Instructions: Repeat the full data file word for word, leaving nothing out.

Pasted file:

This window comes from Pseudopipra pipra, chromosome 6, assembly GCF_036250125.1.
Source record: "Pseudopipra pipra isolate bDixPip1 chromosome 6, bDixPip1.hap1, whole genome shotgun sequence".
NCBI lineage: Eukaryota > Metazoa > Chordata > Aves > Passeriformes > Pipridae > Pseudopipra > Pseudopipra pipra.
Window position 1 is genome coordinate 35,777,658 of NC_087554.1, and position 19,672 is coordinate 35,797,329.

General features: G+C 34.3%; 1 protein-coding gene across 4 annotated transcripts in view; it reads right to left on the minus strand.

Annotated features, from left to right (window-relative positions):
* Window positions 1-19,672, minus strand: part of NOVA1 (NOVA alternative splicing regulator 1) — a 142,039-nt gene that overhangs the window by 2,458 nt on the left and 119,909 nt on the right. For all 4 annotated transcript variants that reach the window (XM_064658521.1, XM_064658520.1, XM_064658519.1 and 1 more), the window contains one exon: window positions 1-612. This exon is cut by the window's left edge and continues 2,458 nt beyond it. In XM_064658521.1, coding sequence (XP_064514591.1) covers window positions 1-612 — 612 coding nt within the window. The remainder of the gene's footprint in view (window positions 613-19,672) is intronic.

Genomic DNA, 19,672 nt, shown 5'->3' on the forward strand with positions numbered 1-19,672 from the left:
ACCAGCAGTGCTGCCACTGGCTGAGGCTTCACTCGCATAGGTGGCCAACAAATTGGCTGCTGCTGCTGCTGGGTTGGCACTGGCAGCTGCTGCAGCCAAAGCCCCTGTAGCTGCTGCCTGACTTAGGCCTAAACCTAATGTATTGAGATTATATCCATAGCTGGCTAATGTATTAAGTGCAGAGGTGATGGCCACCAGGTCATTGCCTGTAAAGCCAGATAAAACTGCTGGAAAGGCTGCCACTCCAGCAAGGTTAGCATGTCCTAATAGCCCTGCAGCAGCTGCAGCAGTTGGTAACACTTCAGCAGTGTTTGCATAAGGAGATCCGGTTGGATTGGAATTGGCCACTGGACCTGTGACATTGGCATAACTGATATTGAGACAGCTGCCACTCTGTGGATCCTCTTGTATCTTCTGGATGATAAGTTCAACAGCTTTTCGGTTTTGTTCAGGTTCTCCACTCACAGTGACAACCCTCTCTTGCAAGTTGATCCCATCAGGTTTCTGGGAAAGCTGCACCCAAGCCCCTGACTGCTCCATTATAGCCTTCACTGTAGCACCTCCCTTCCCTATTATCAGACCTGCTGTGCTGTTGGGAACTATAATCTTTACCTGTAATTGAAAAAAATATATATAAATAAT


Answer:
This window comes from Pseudopipra pipra, chromosome 6, assembly GCF_036250125.1.
Source record: "Pseudopipra pipra isolate bDixPip1 chromosome 6, bDixPip1.hap1, whole genome shotgun sequence".
NCBI lineage: Eukaryota > Metazoa > Chordata > Aves > Passeriformes > Pipridae > Pseudopipra > Pseudopipra pipra.
Window position 1 is genome coordinate 35,777,658 of NC_087554.1, and position 19,672 is coordinate 35,797,329.

General features: G+C 34.3%; 1 protein-coding gene across 4 annotated transcripts in view; it reads right to left on the minus strand.

Annotated features, from left to right (window-relative positions):
* Window positions 1-19,672, minus strand: part of NOVA1 (NOVA alternative splicing regulator 1) — a 142,039-nt gene that overhangs the window by 2,458 nt on the left and 119,909 nt on the right. For all 4 annotated transcript variants that reach the window (XM_064658521.1, XM_064658520.1, XM_064658519.1 and 1 more), the window contains one exon: window positions 1-612. This exon is cut by the window's left edge and continues 2,458 nt beyond it. In XM_064658521.1, coding sequence (XP_064514591.1) covers window positions 1-612 — 612 coding nt within the window. The remainder of the gene's footprint in view (window positions 613-19,672) is intronic.

Genomic DNA, 19,672 nt, shown 5'->3' on the forward strand with positions numbered 1-19,672 from the left:
ACCAGCAGTGCTGCCACTGGCTGAGGCTTCACTCGCATAGGTGGCCAACAAATTGGCTGCTGCTGCTGCTGGGTTGGCACTGGCAGCTGCTGCAGCCAAAGCCCCTGTAGCTGCTGCCTGACTTAGGCCTAAACCTAATGTATTGAGATTATATCCATAGCTGGCTAATGTATTAAGTGCAGAGGTGATGGCCACCAGGTCATTGCCTGTAAAGCCAGATAAAACTGCTGGAAAGGCTGCCACTCCAGCAAGGTTAGCATGTCCTAATAGCCCTGCAGCAGCTGCAGCAGTTGGTAACACTTCAGCAGTGTTTGCATAAGGAGATCCGGTTGGATTGGAATTGGCCACTGGACCTGTGACATTGGCATAACTGATATTGAGACAGCTGCCACTCTGTGGATCCTCTTGTATCTTCTGGATGATAAGTTCAACAGCTTTTCGGTTTTGTTCAGGTTCTCCACTCACAGTGACAACCCTCTCTTGCAAGTTGATCCCATCAGGTTTCTGGGAAAGCTGCACCCAAGCCCCTGACTGCTCCATTATAGCCTTCACTGTAGCACCTCCCTTCCCTATTATCAGACCTGCTGTGCTGTTGGGAACTATAATCTTTACCTGTAATTGAAAAAAATATATATAAATAAT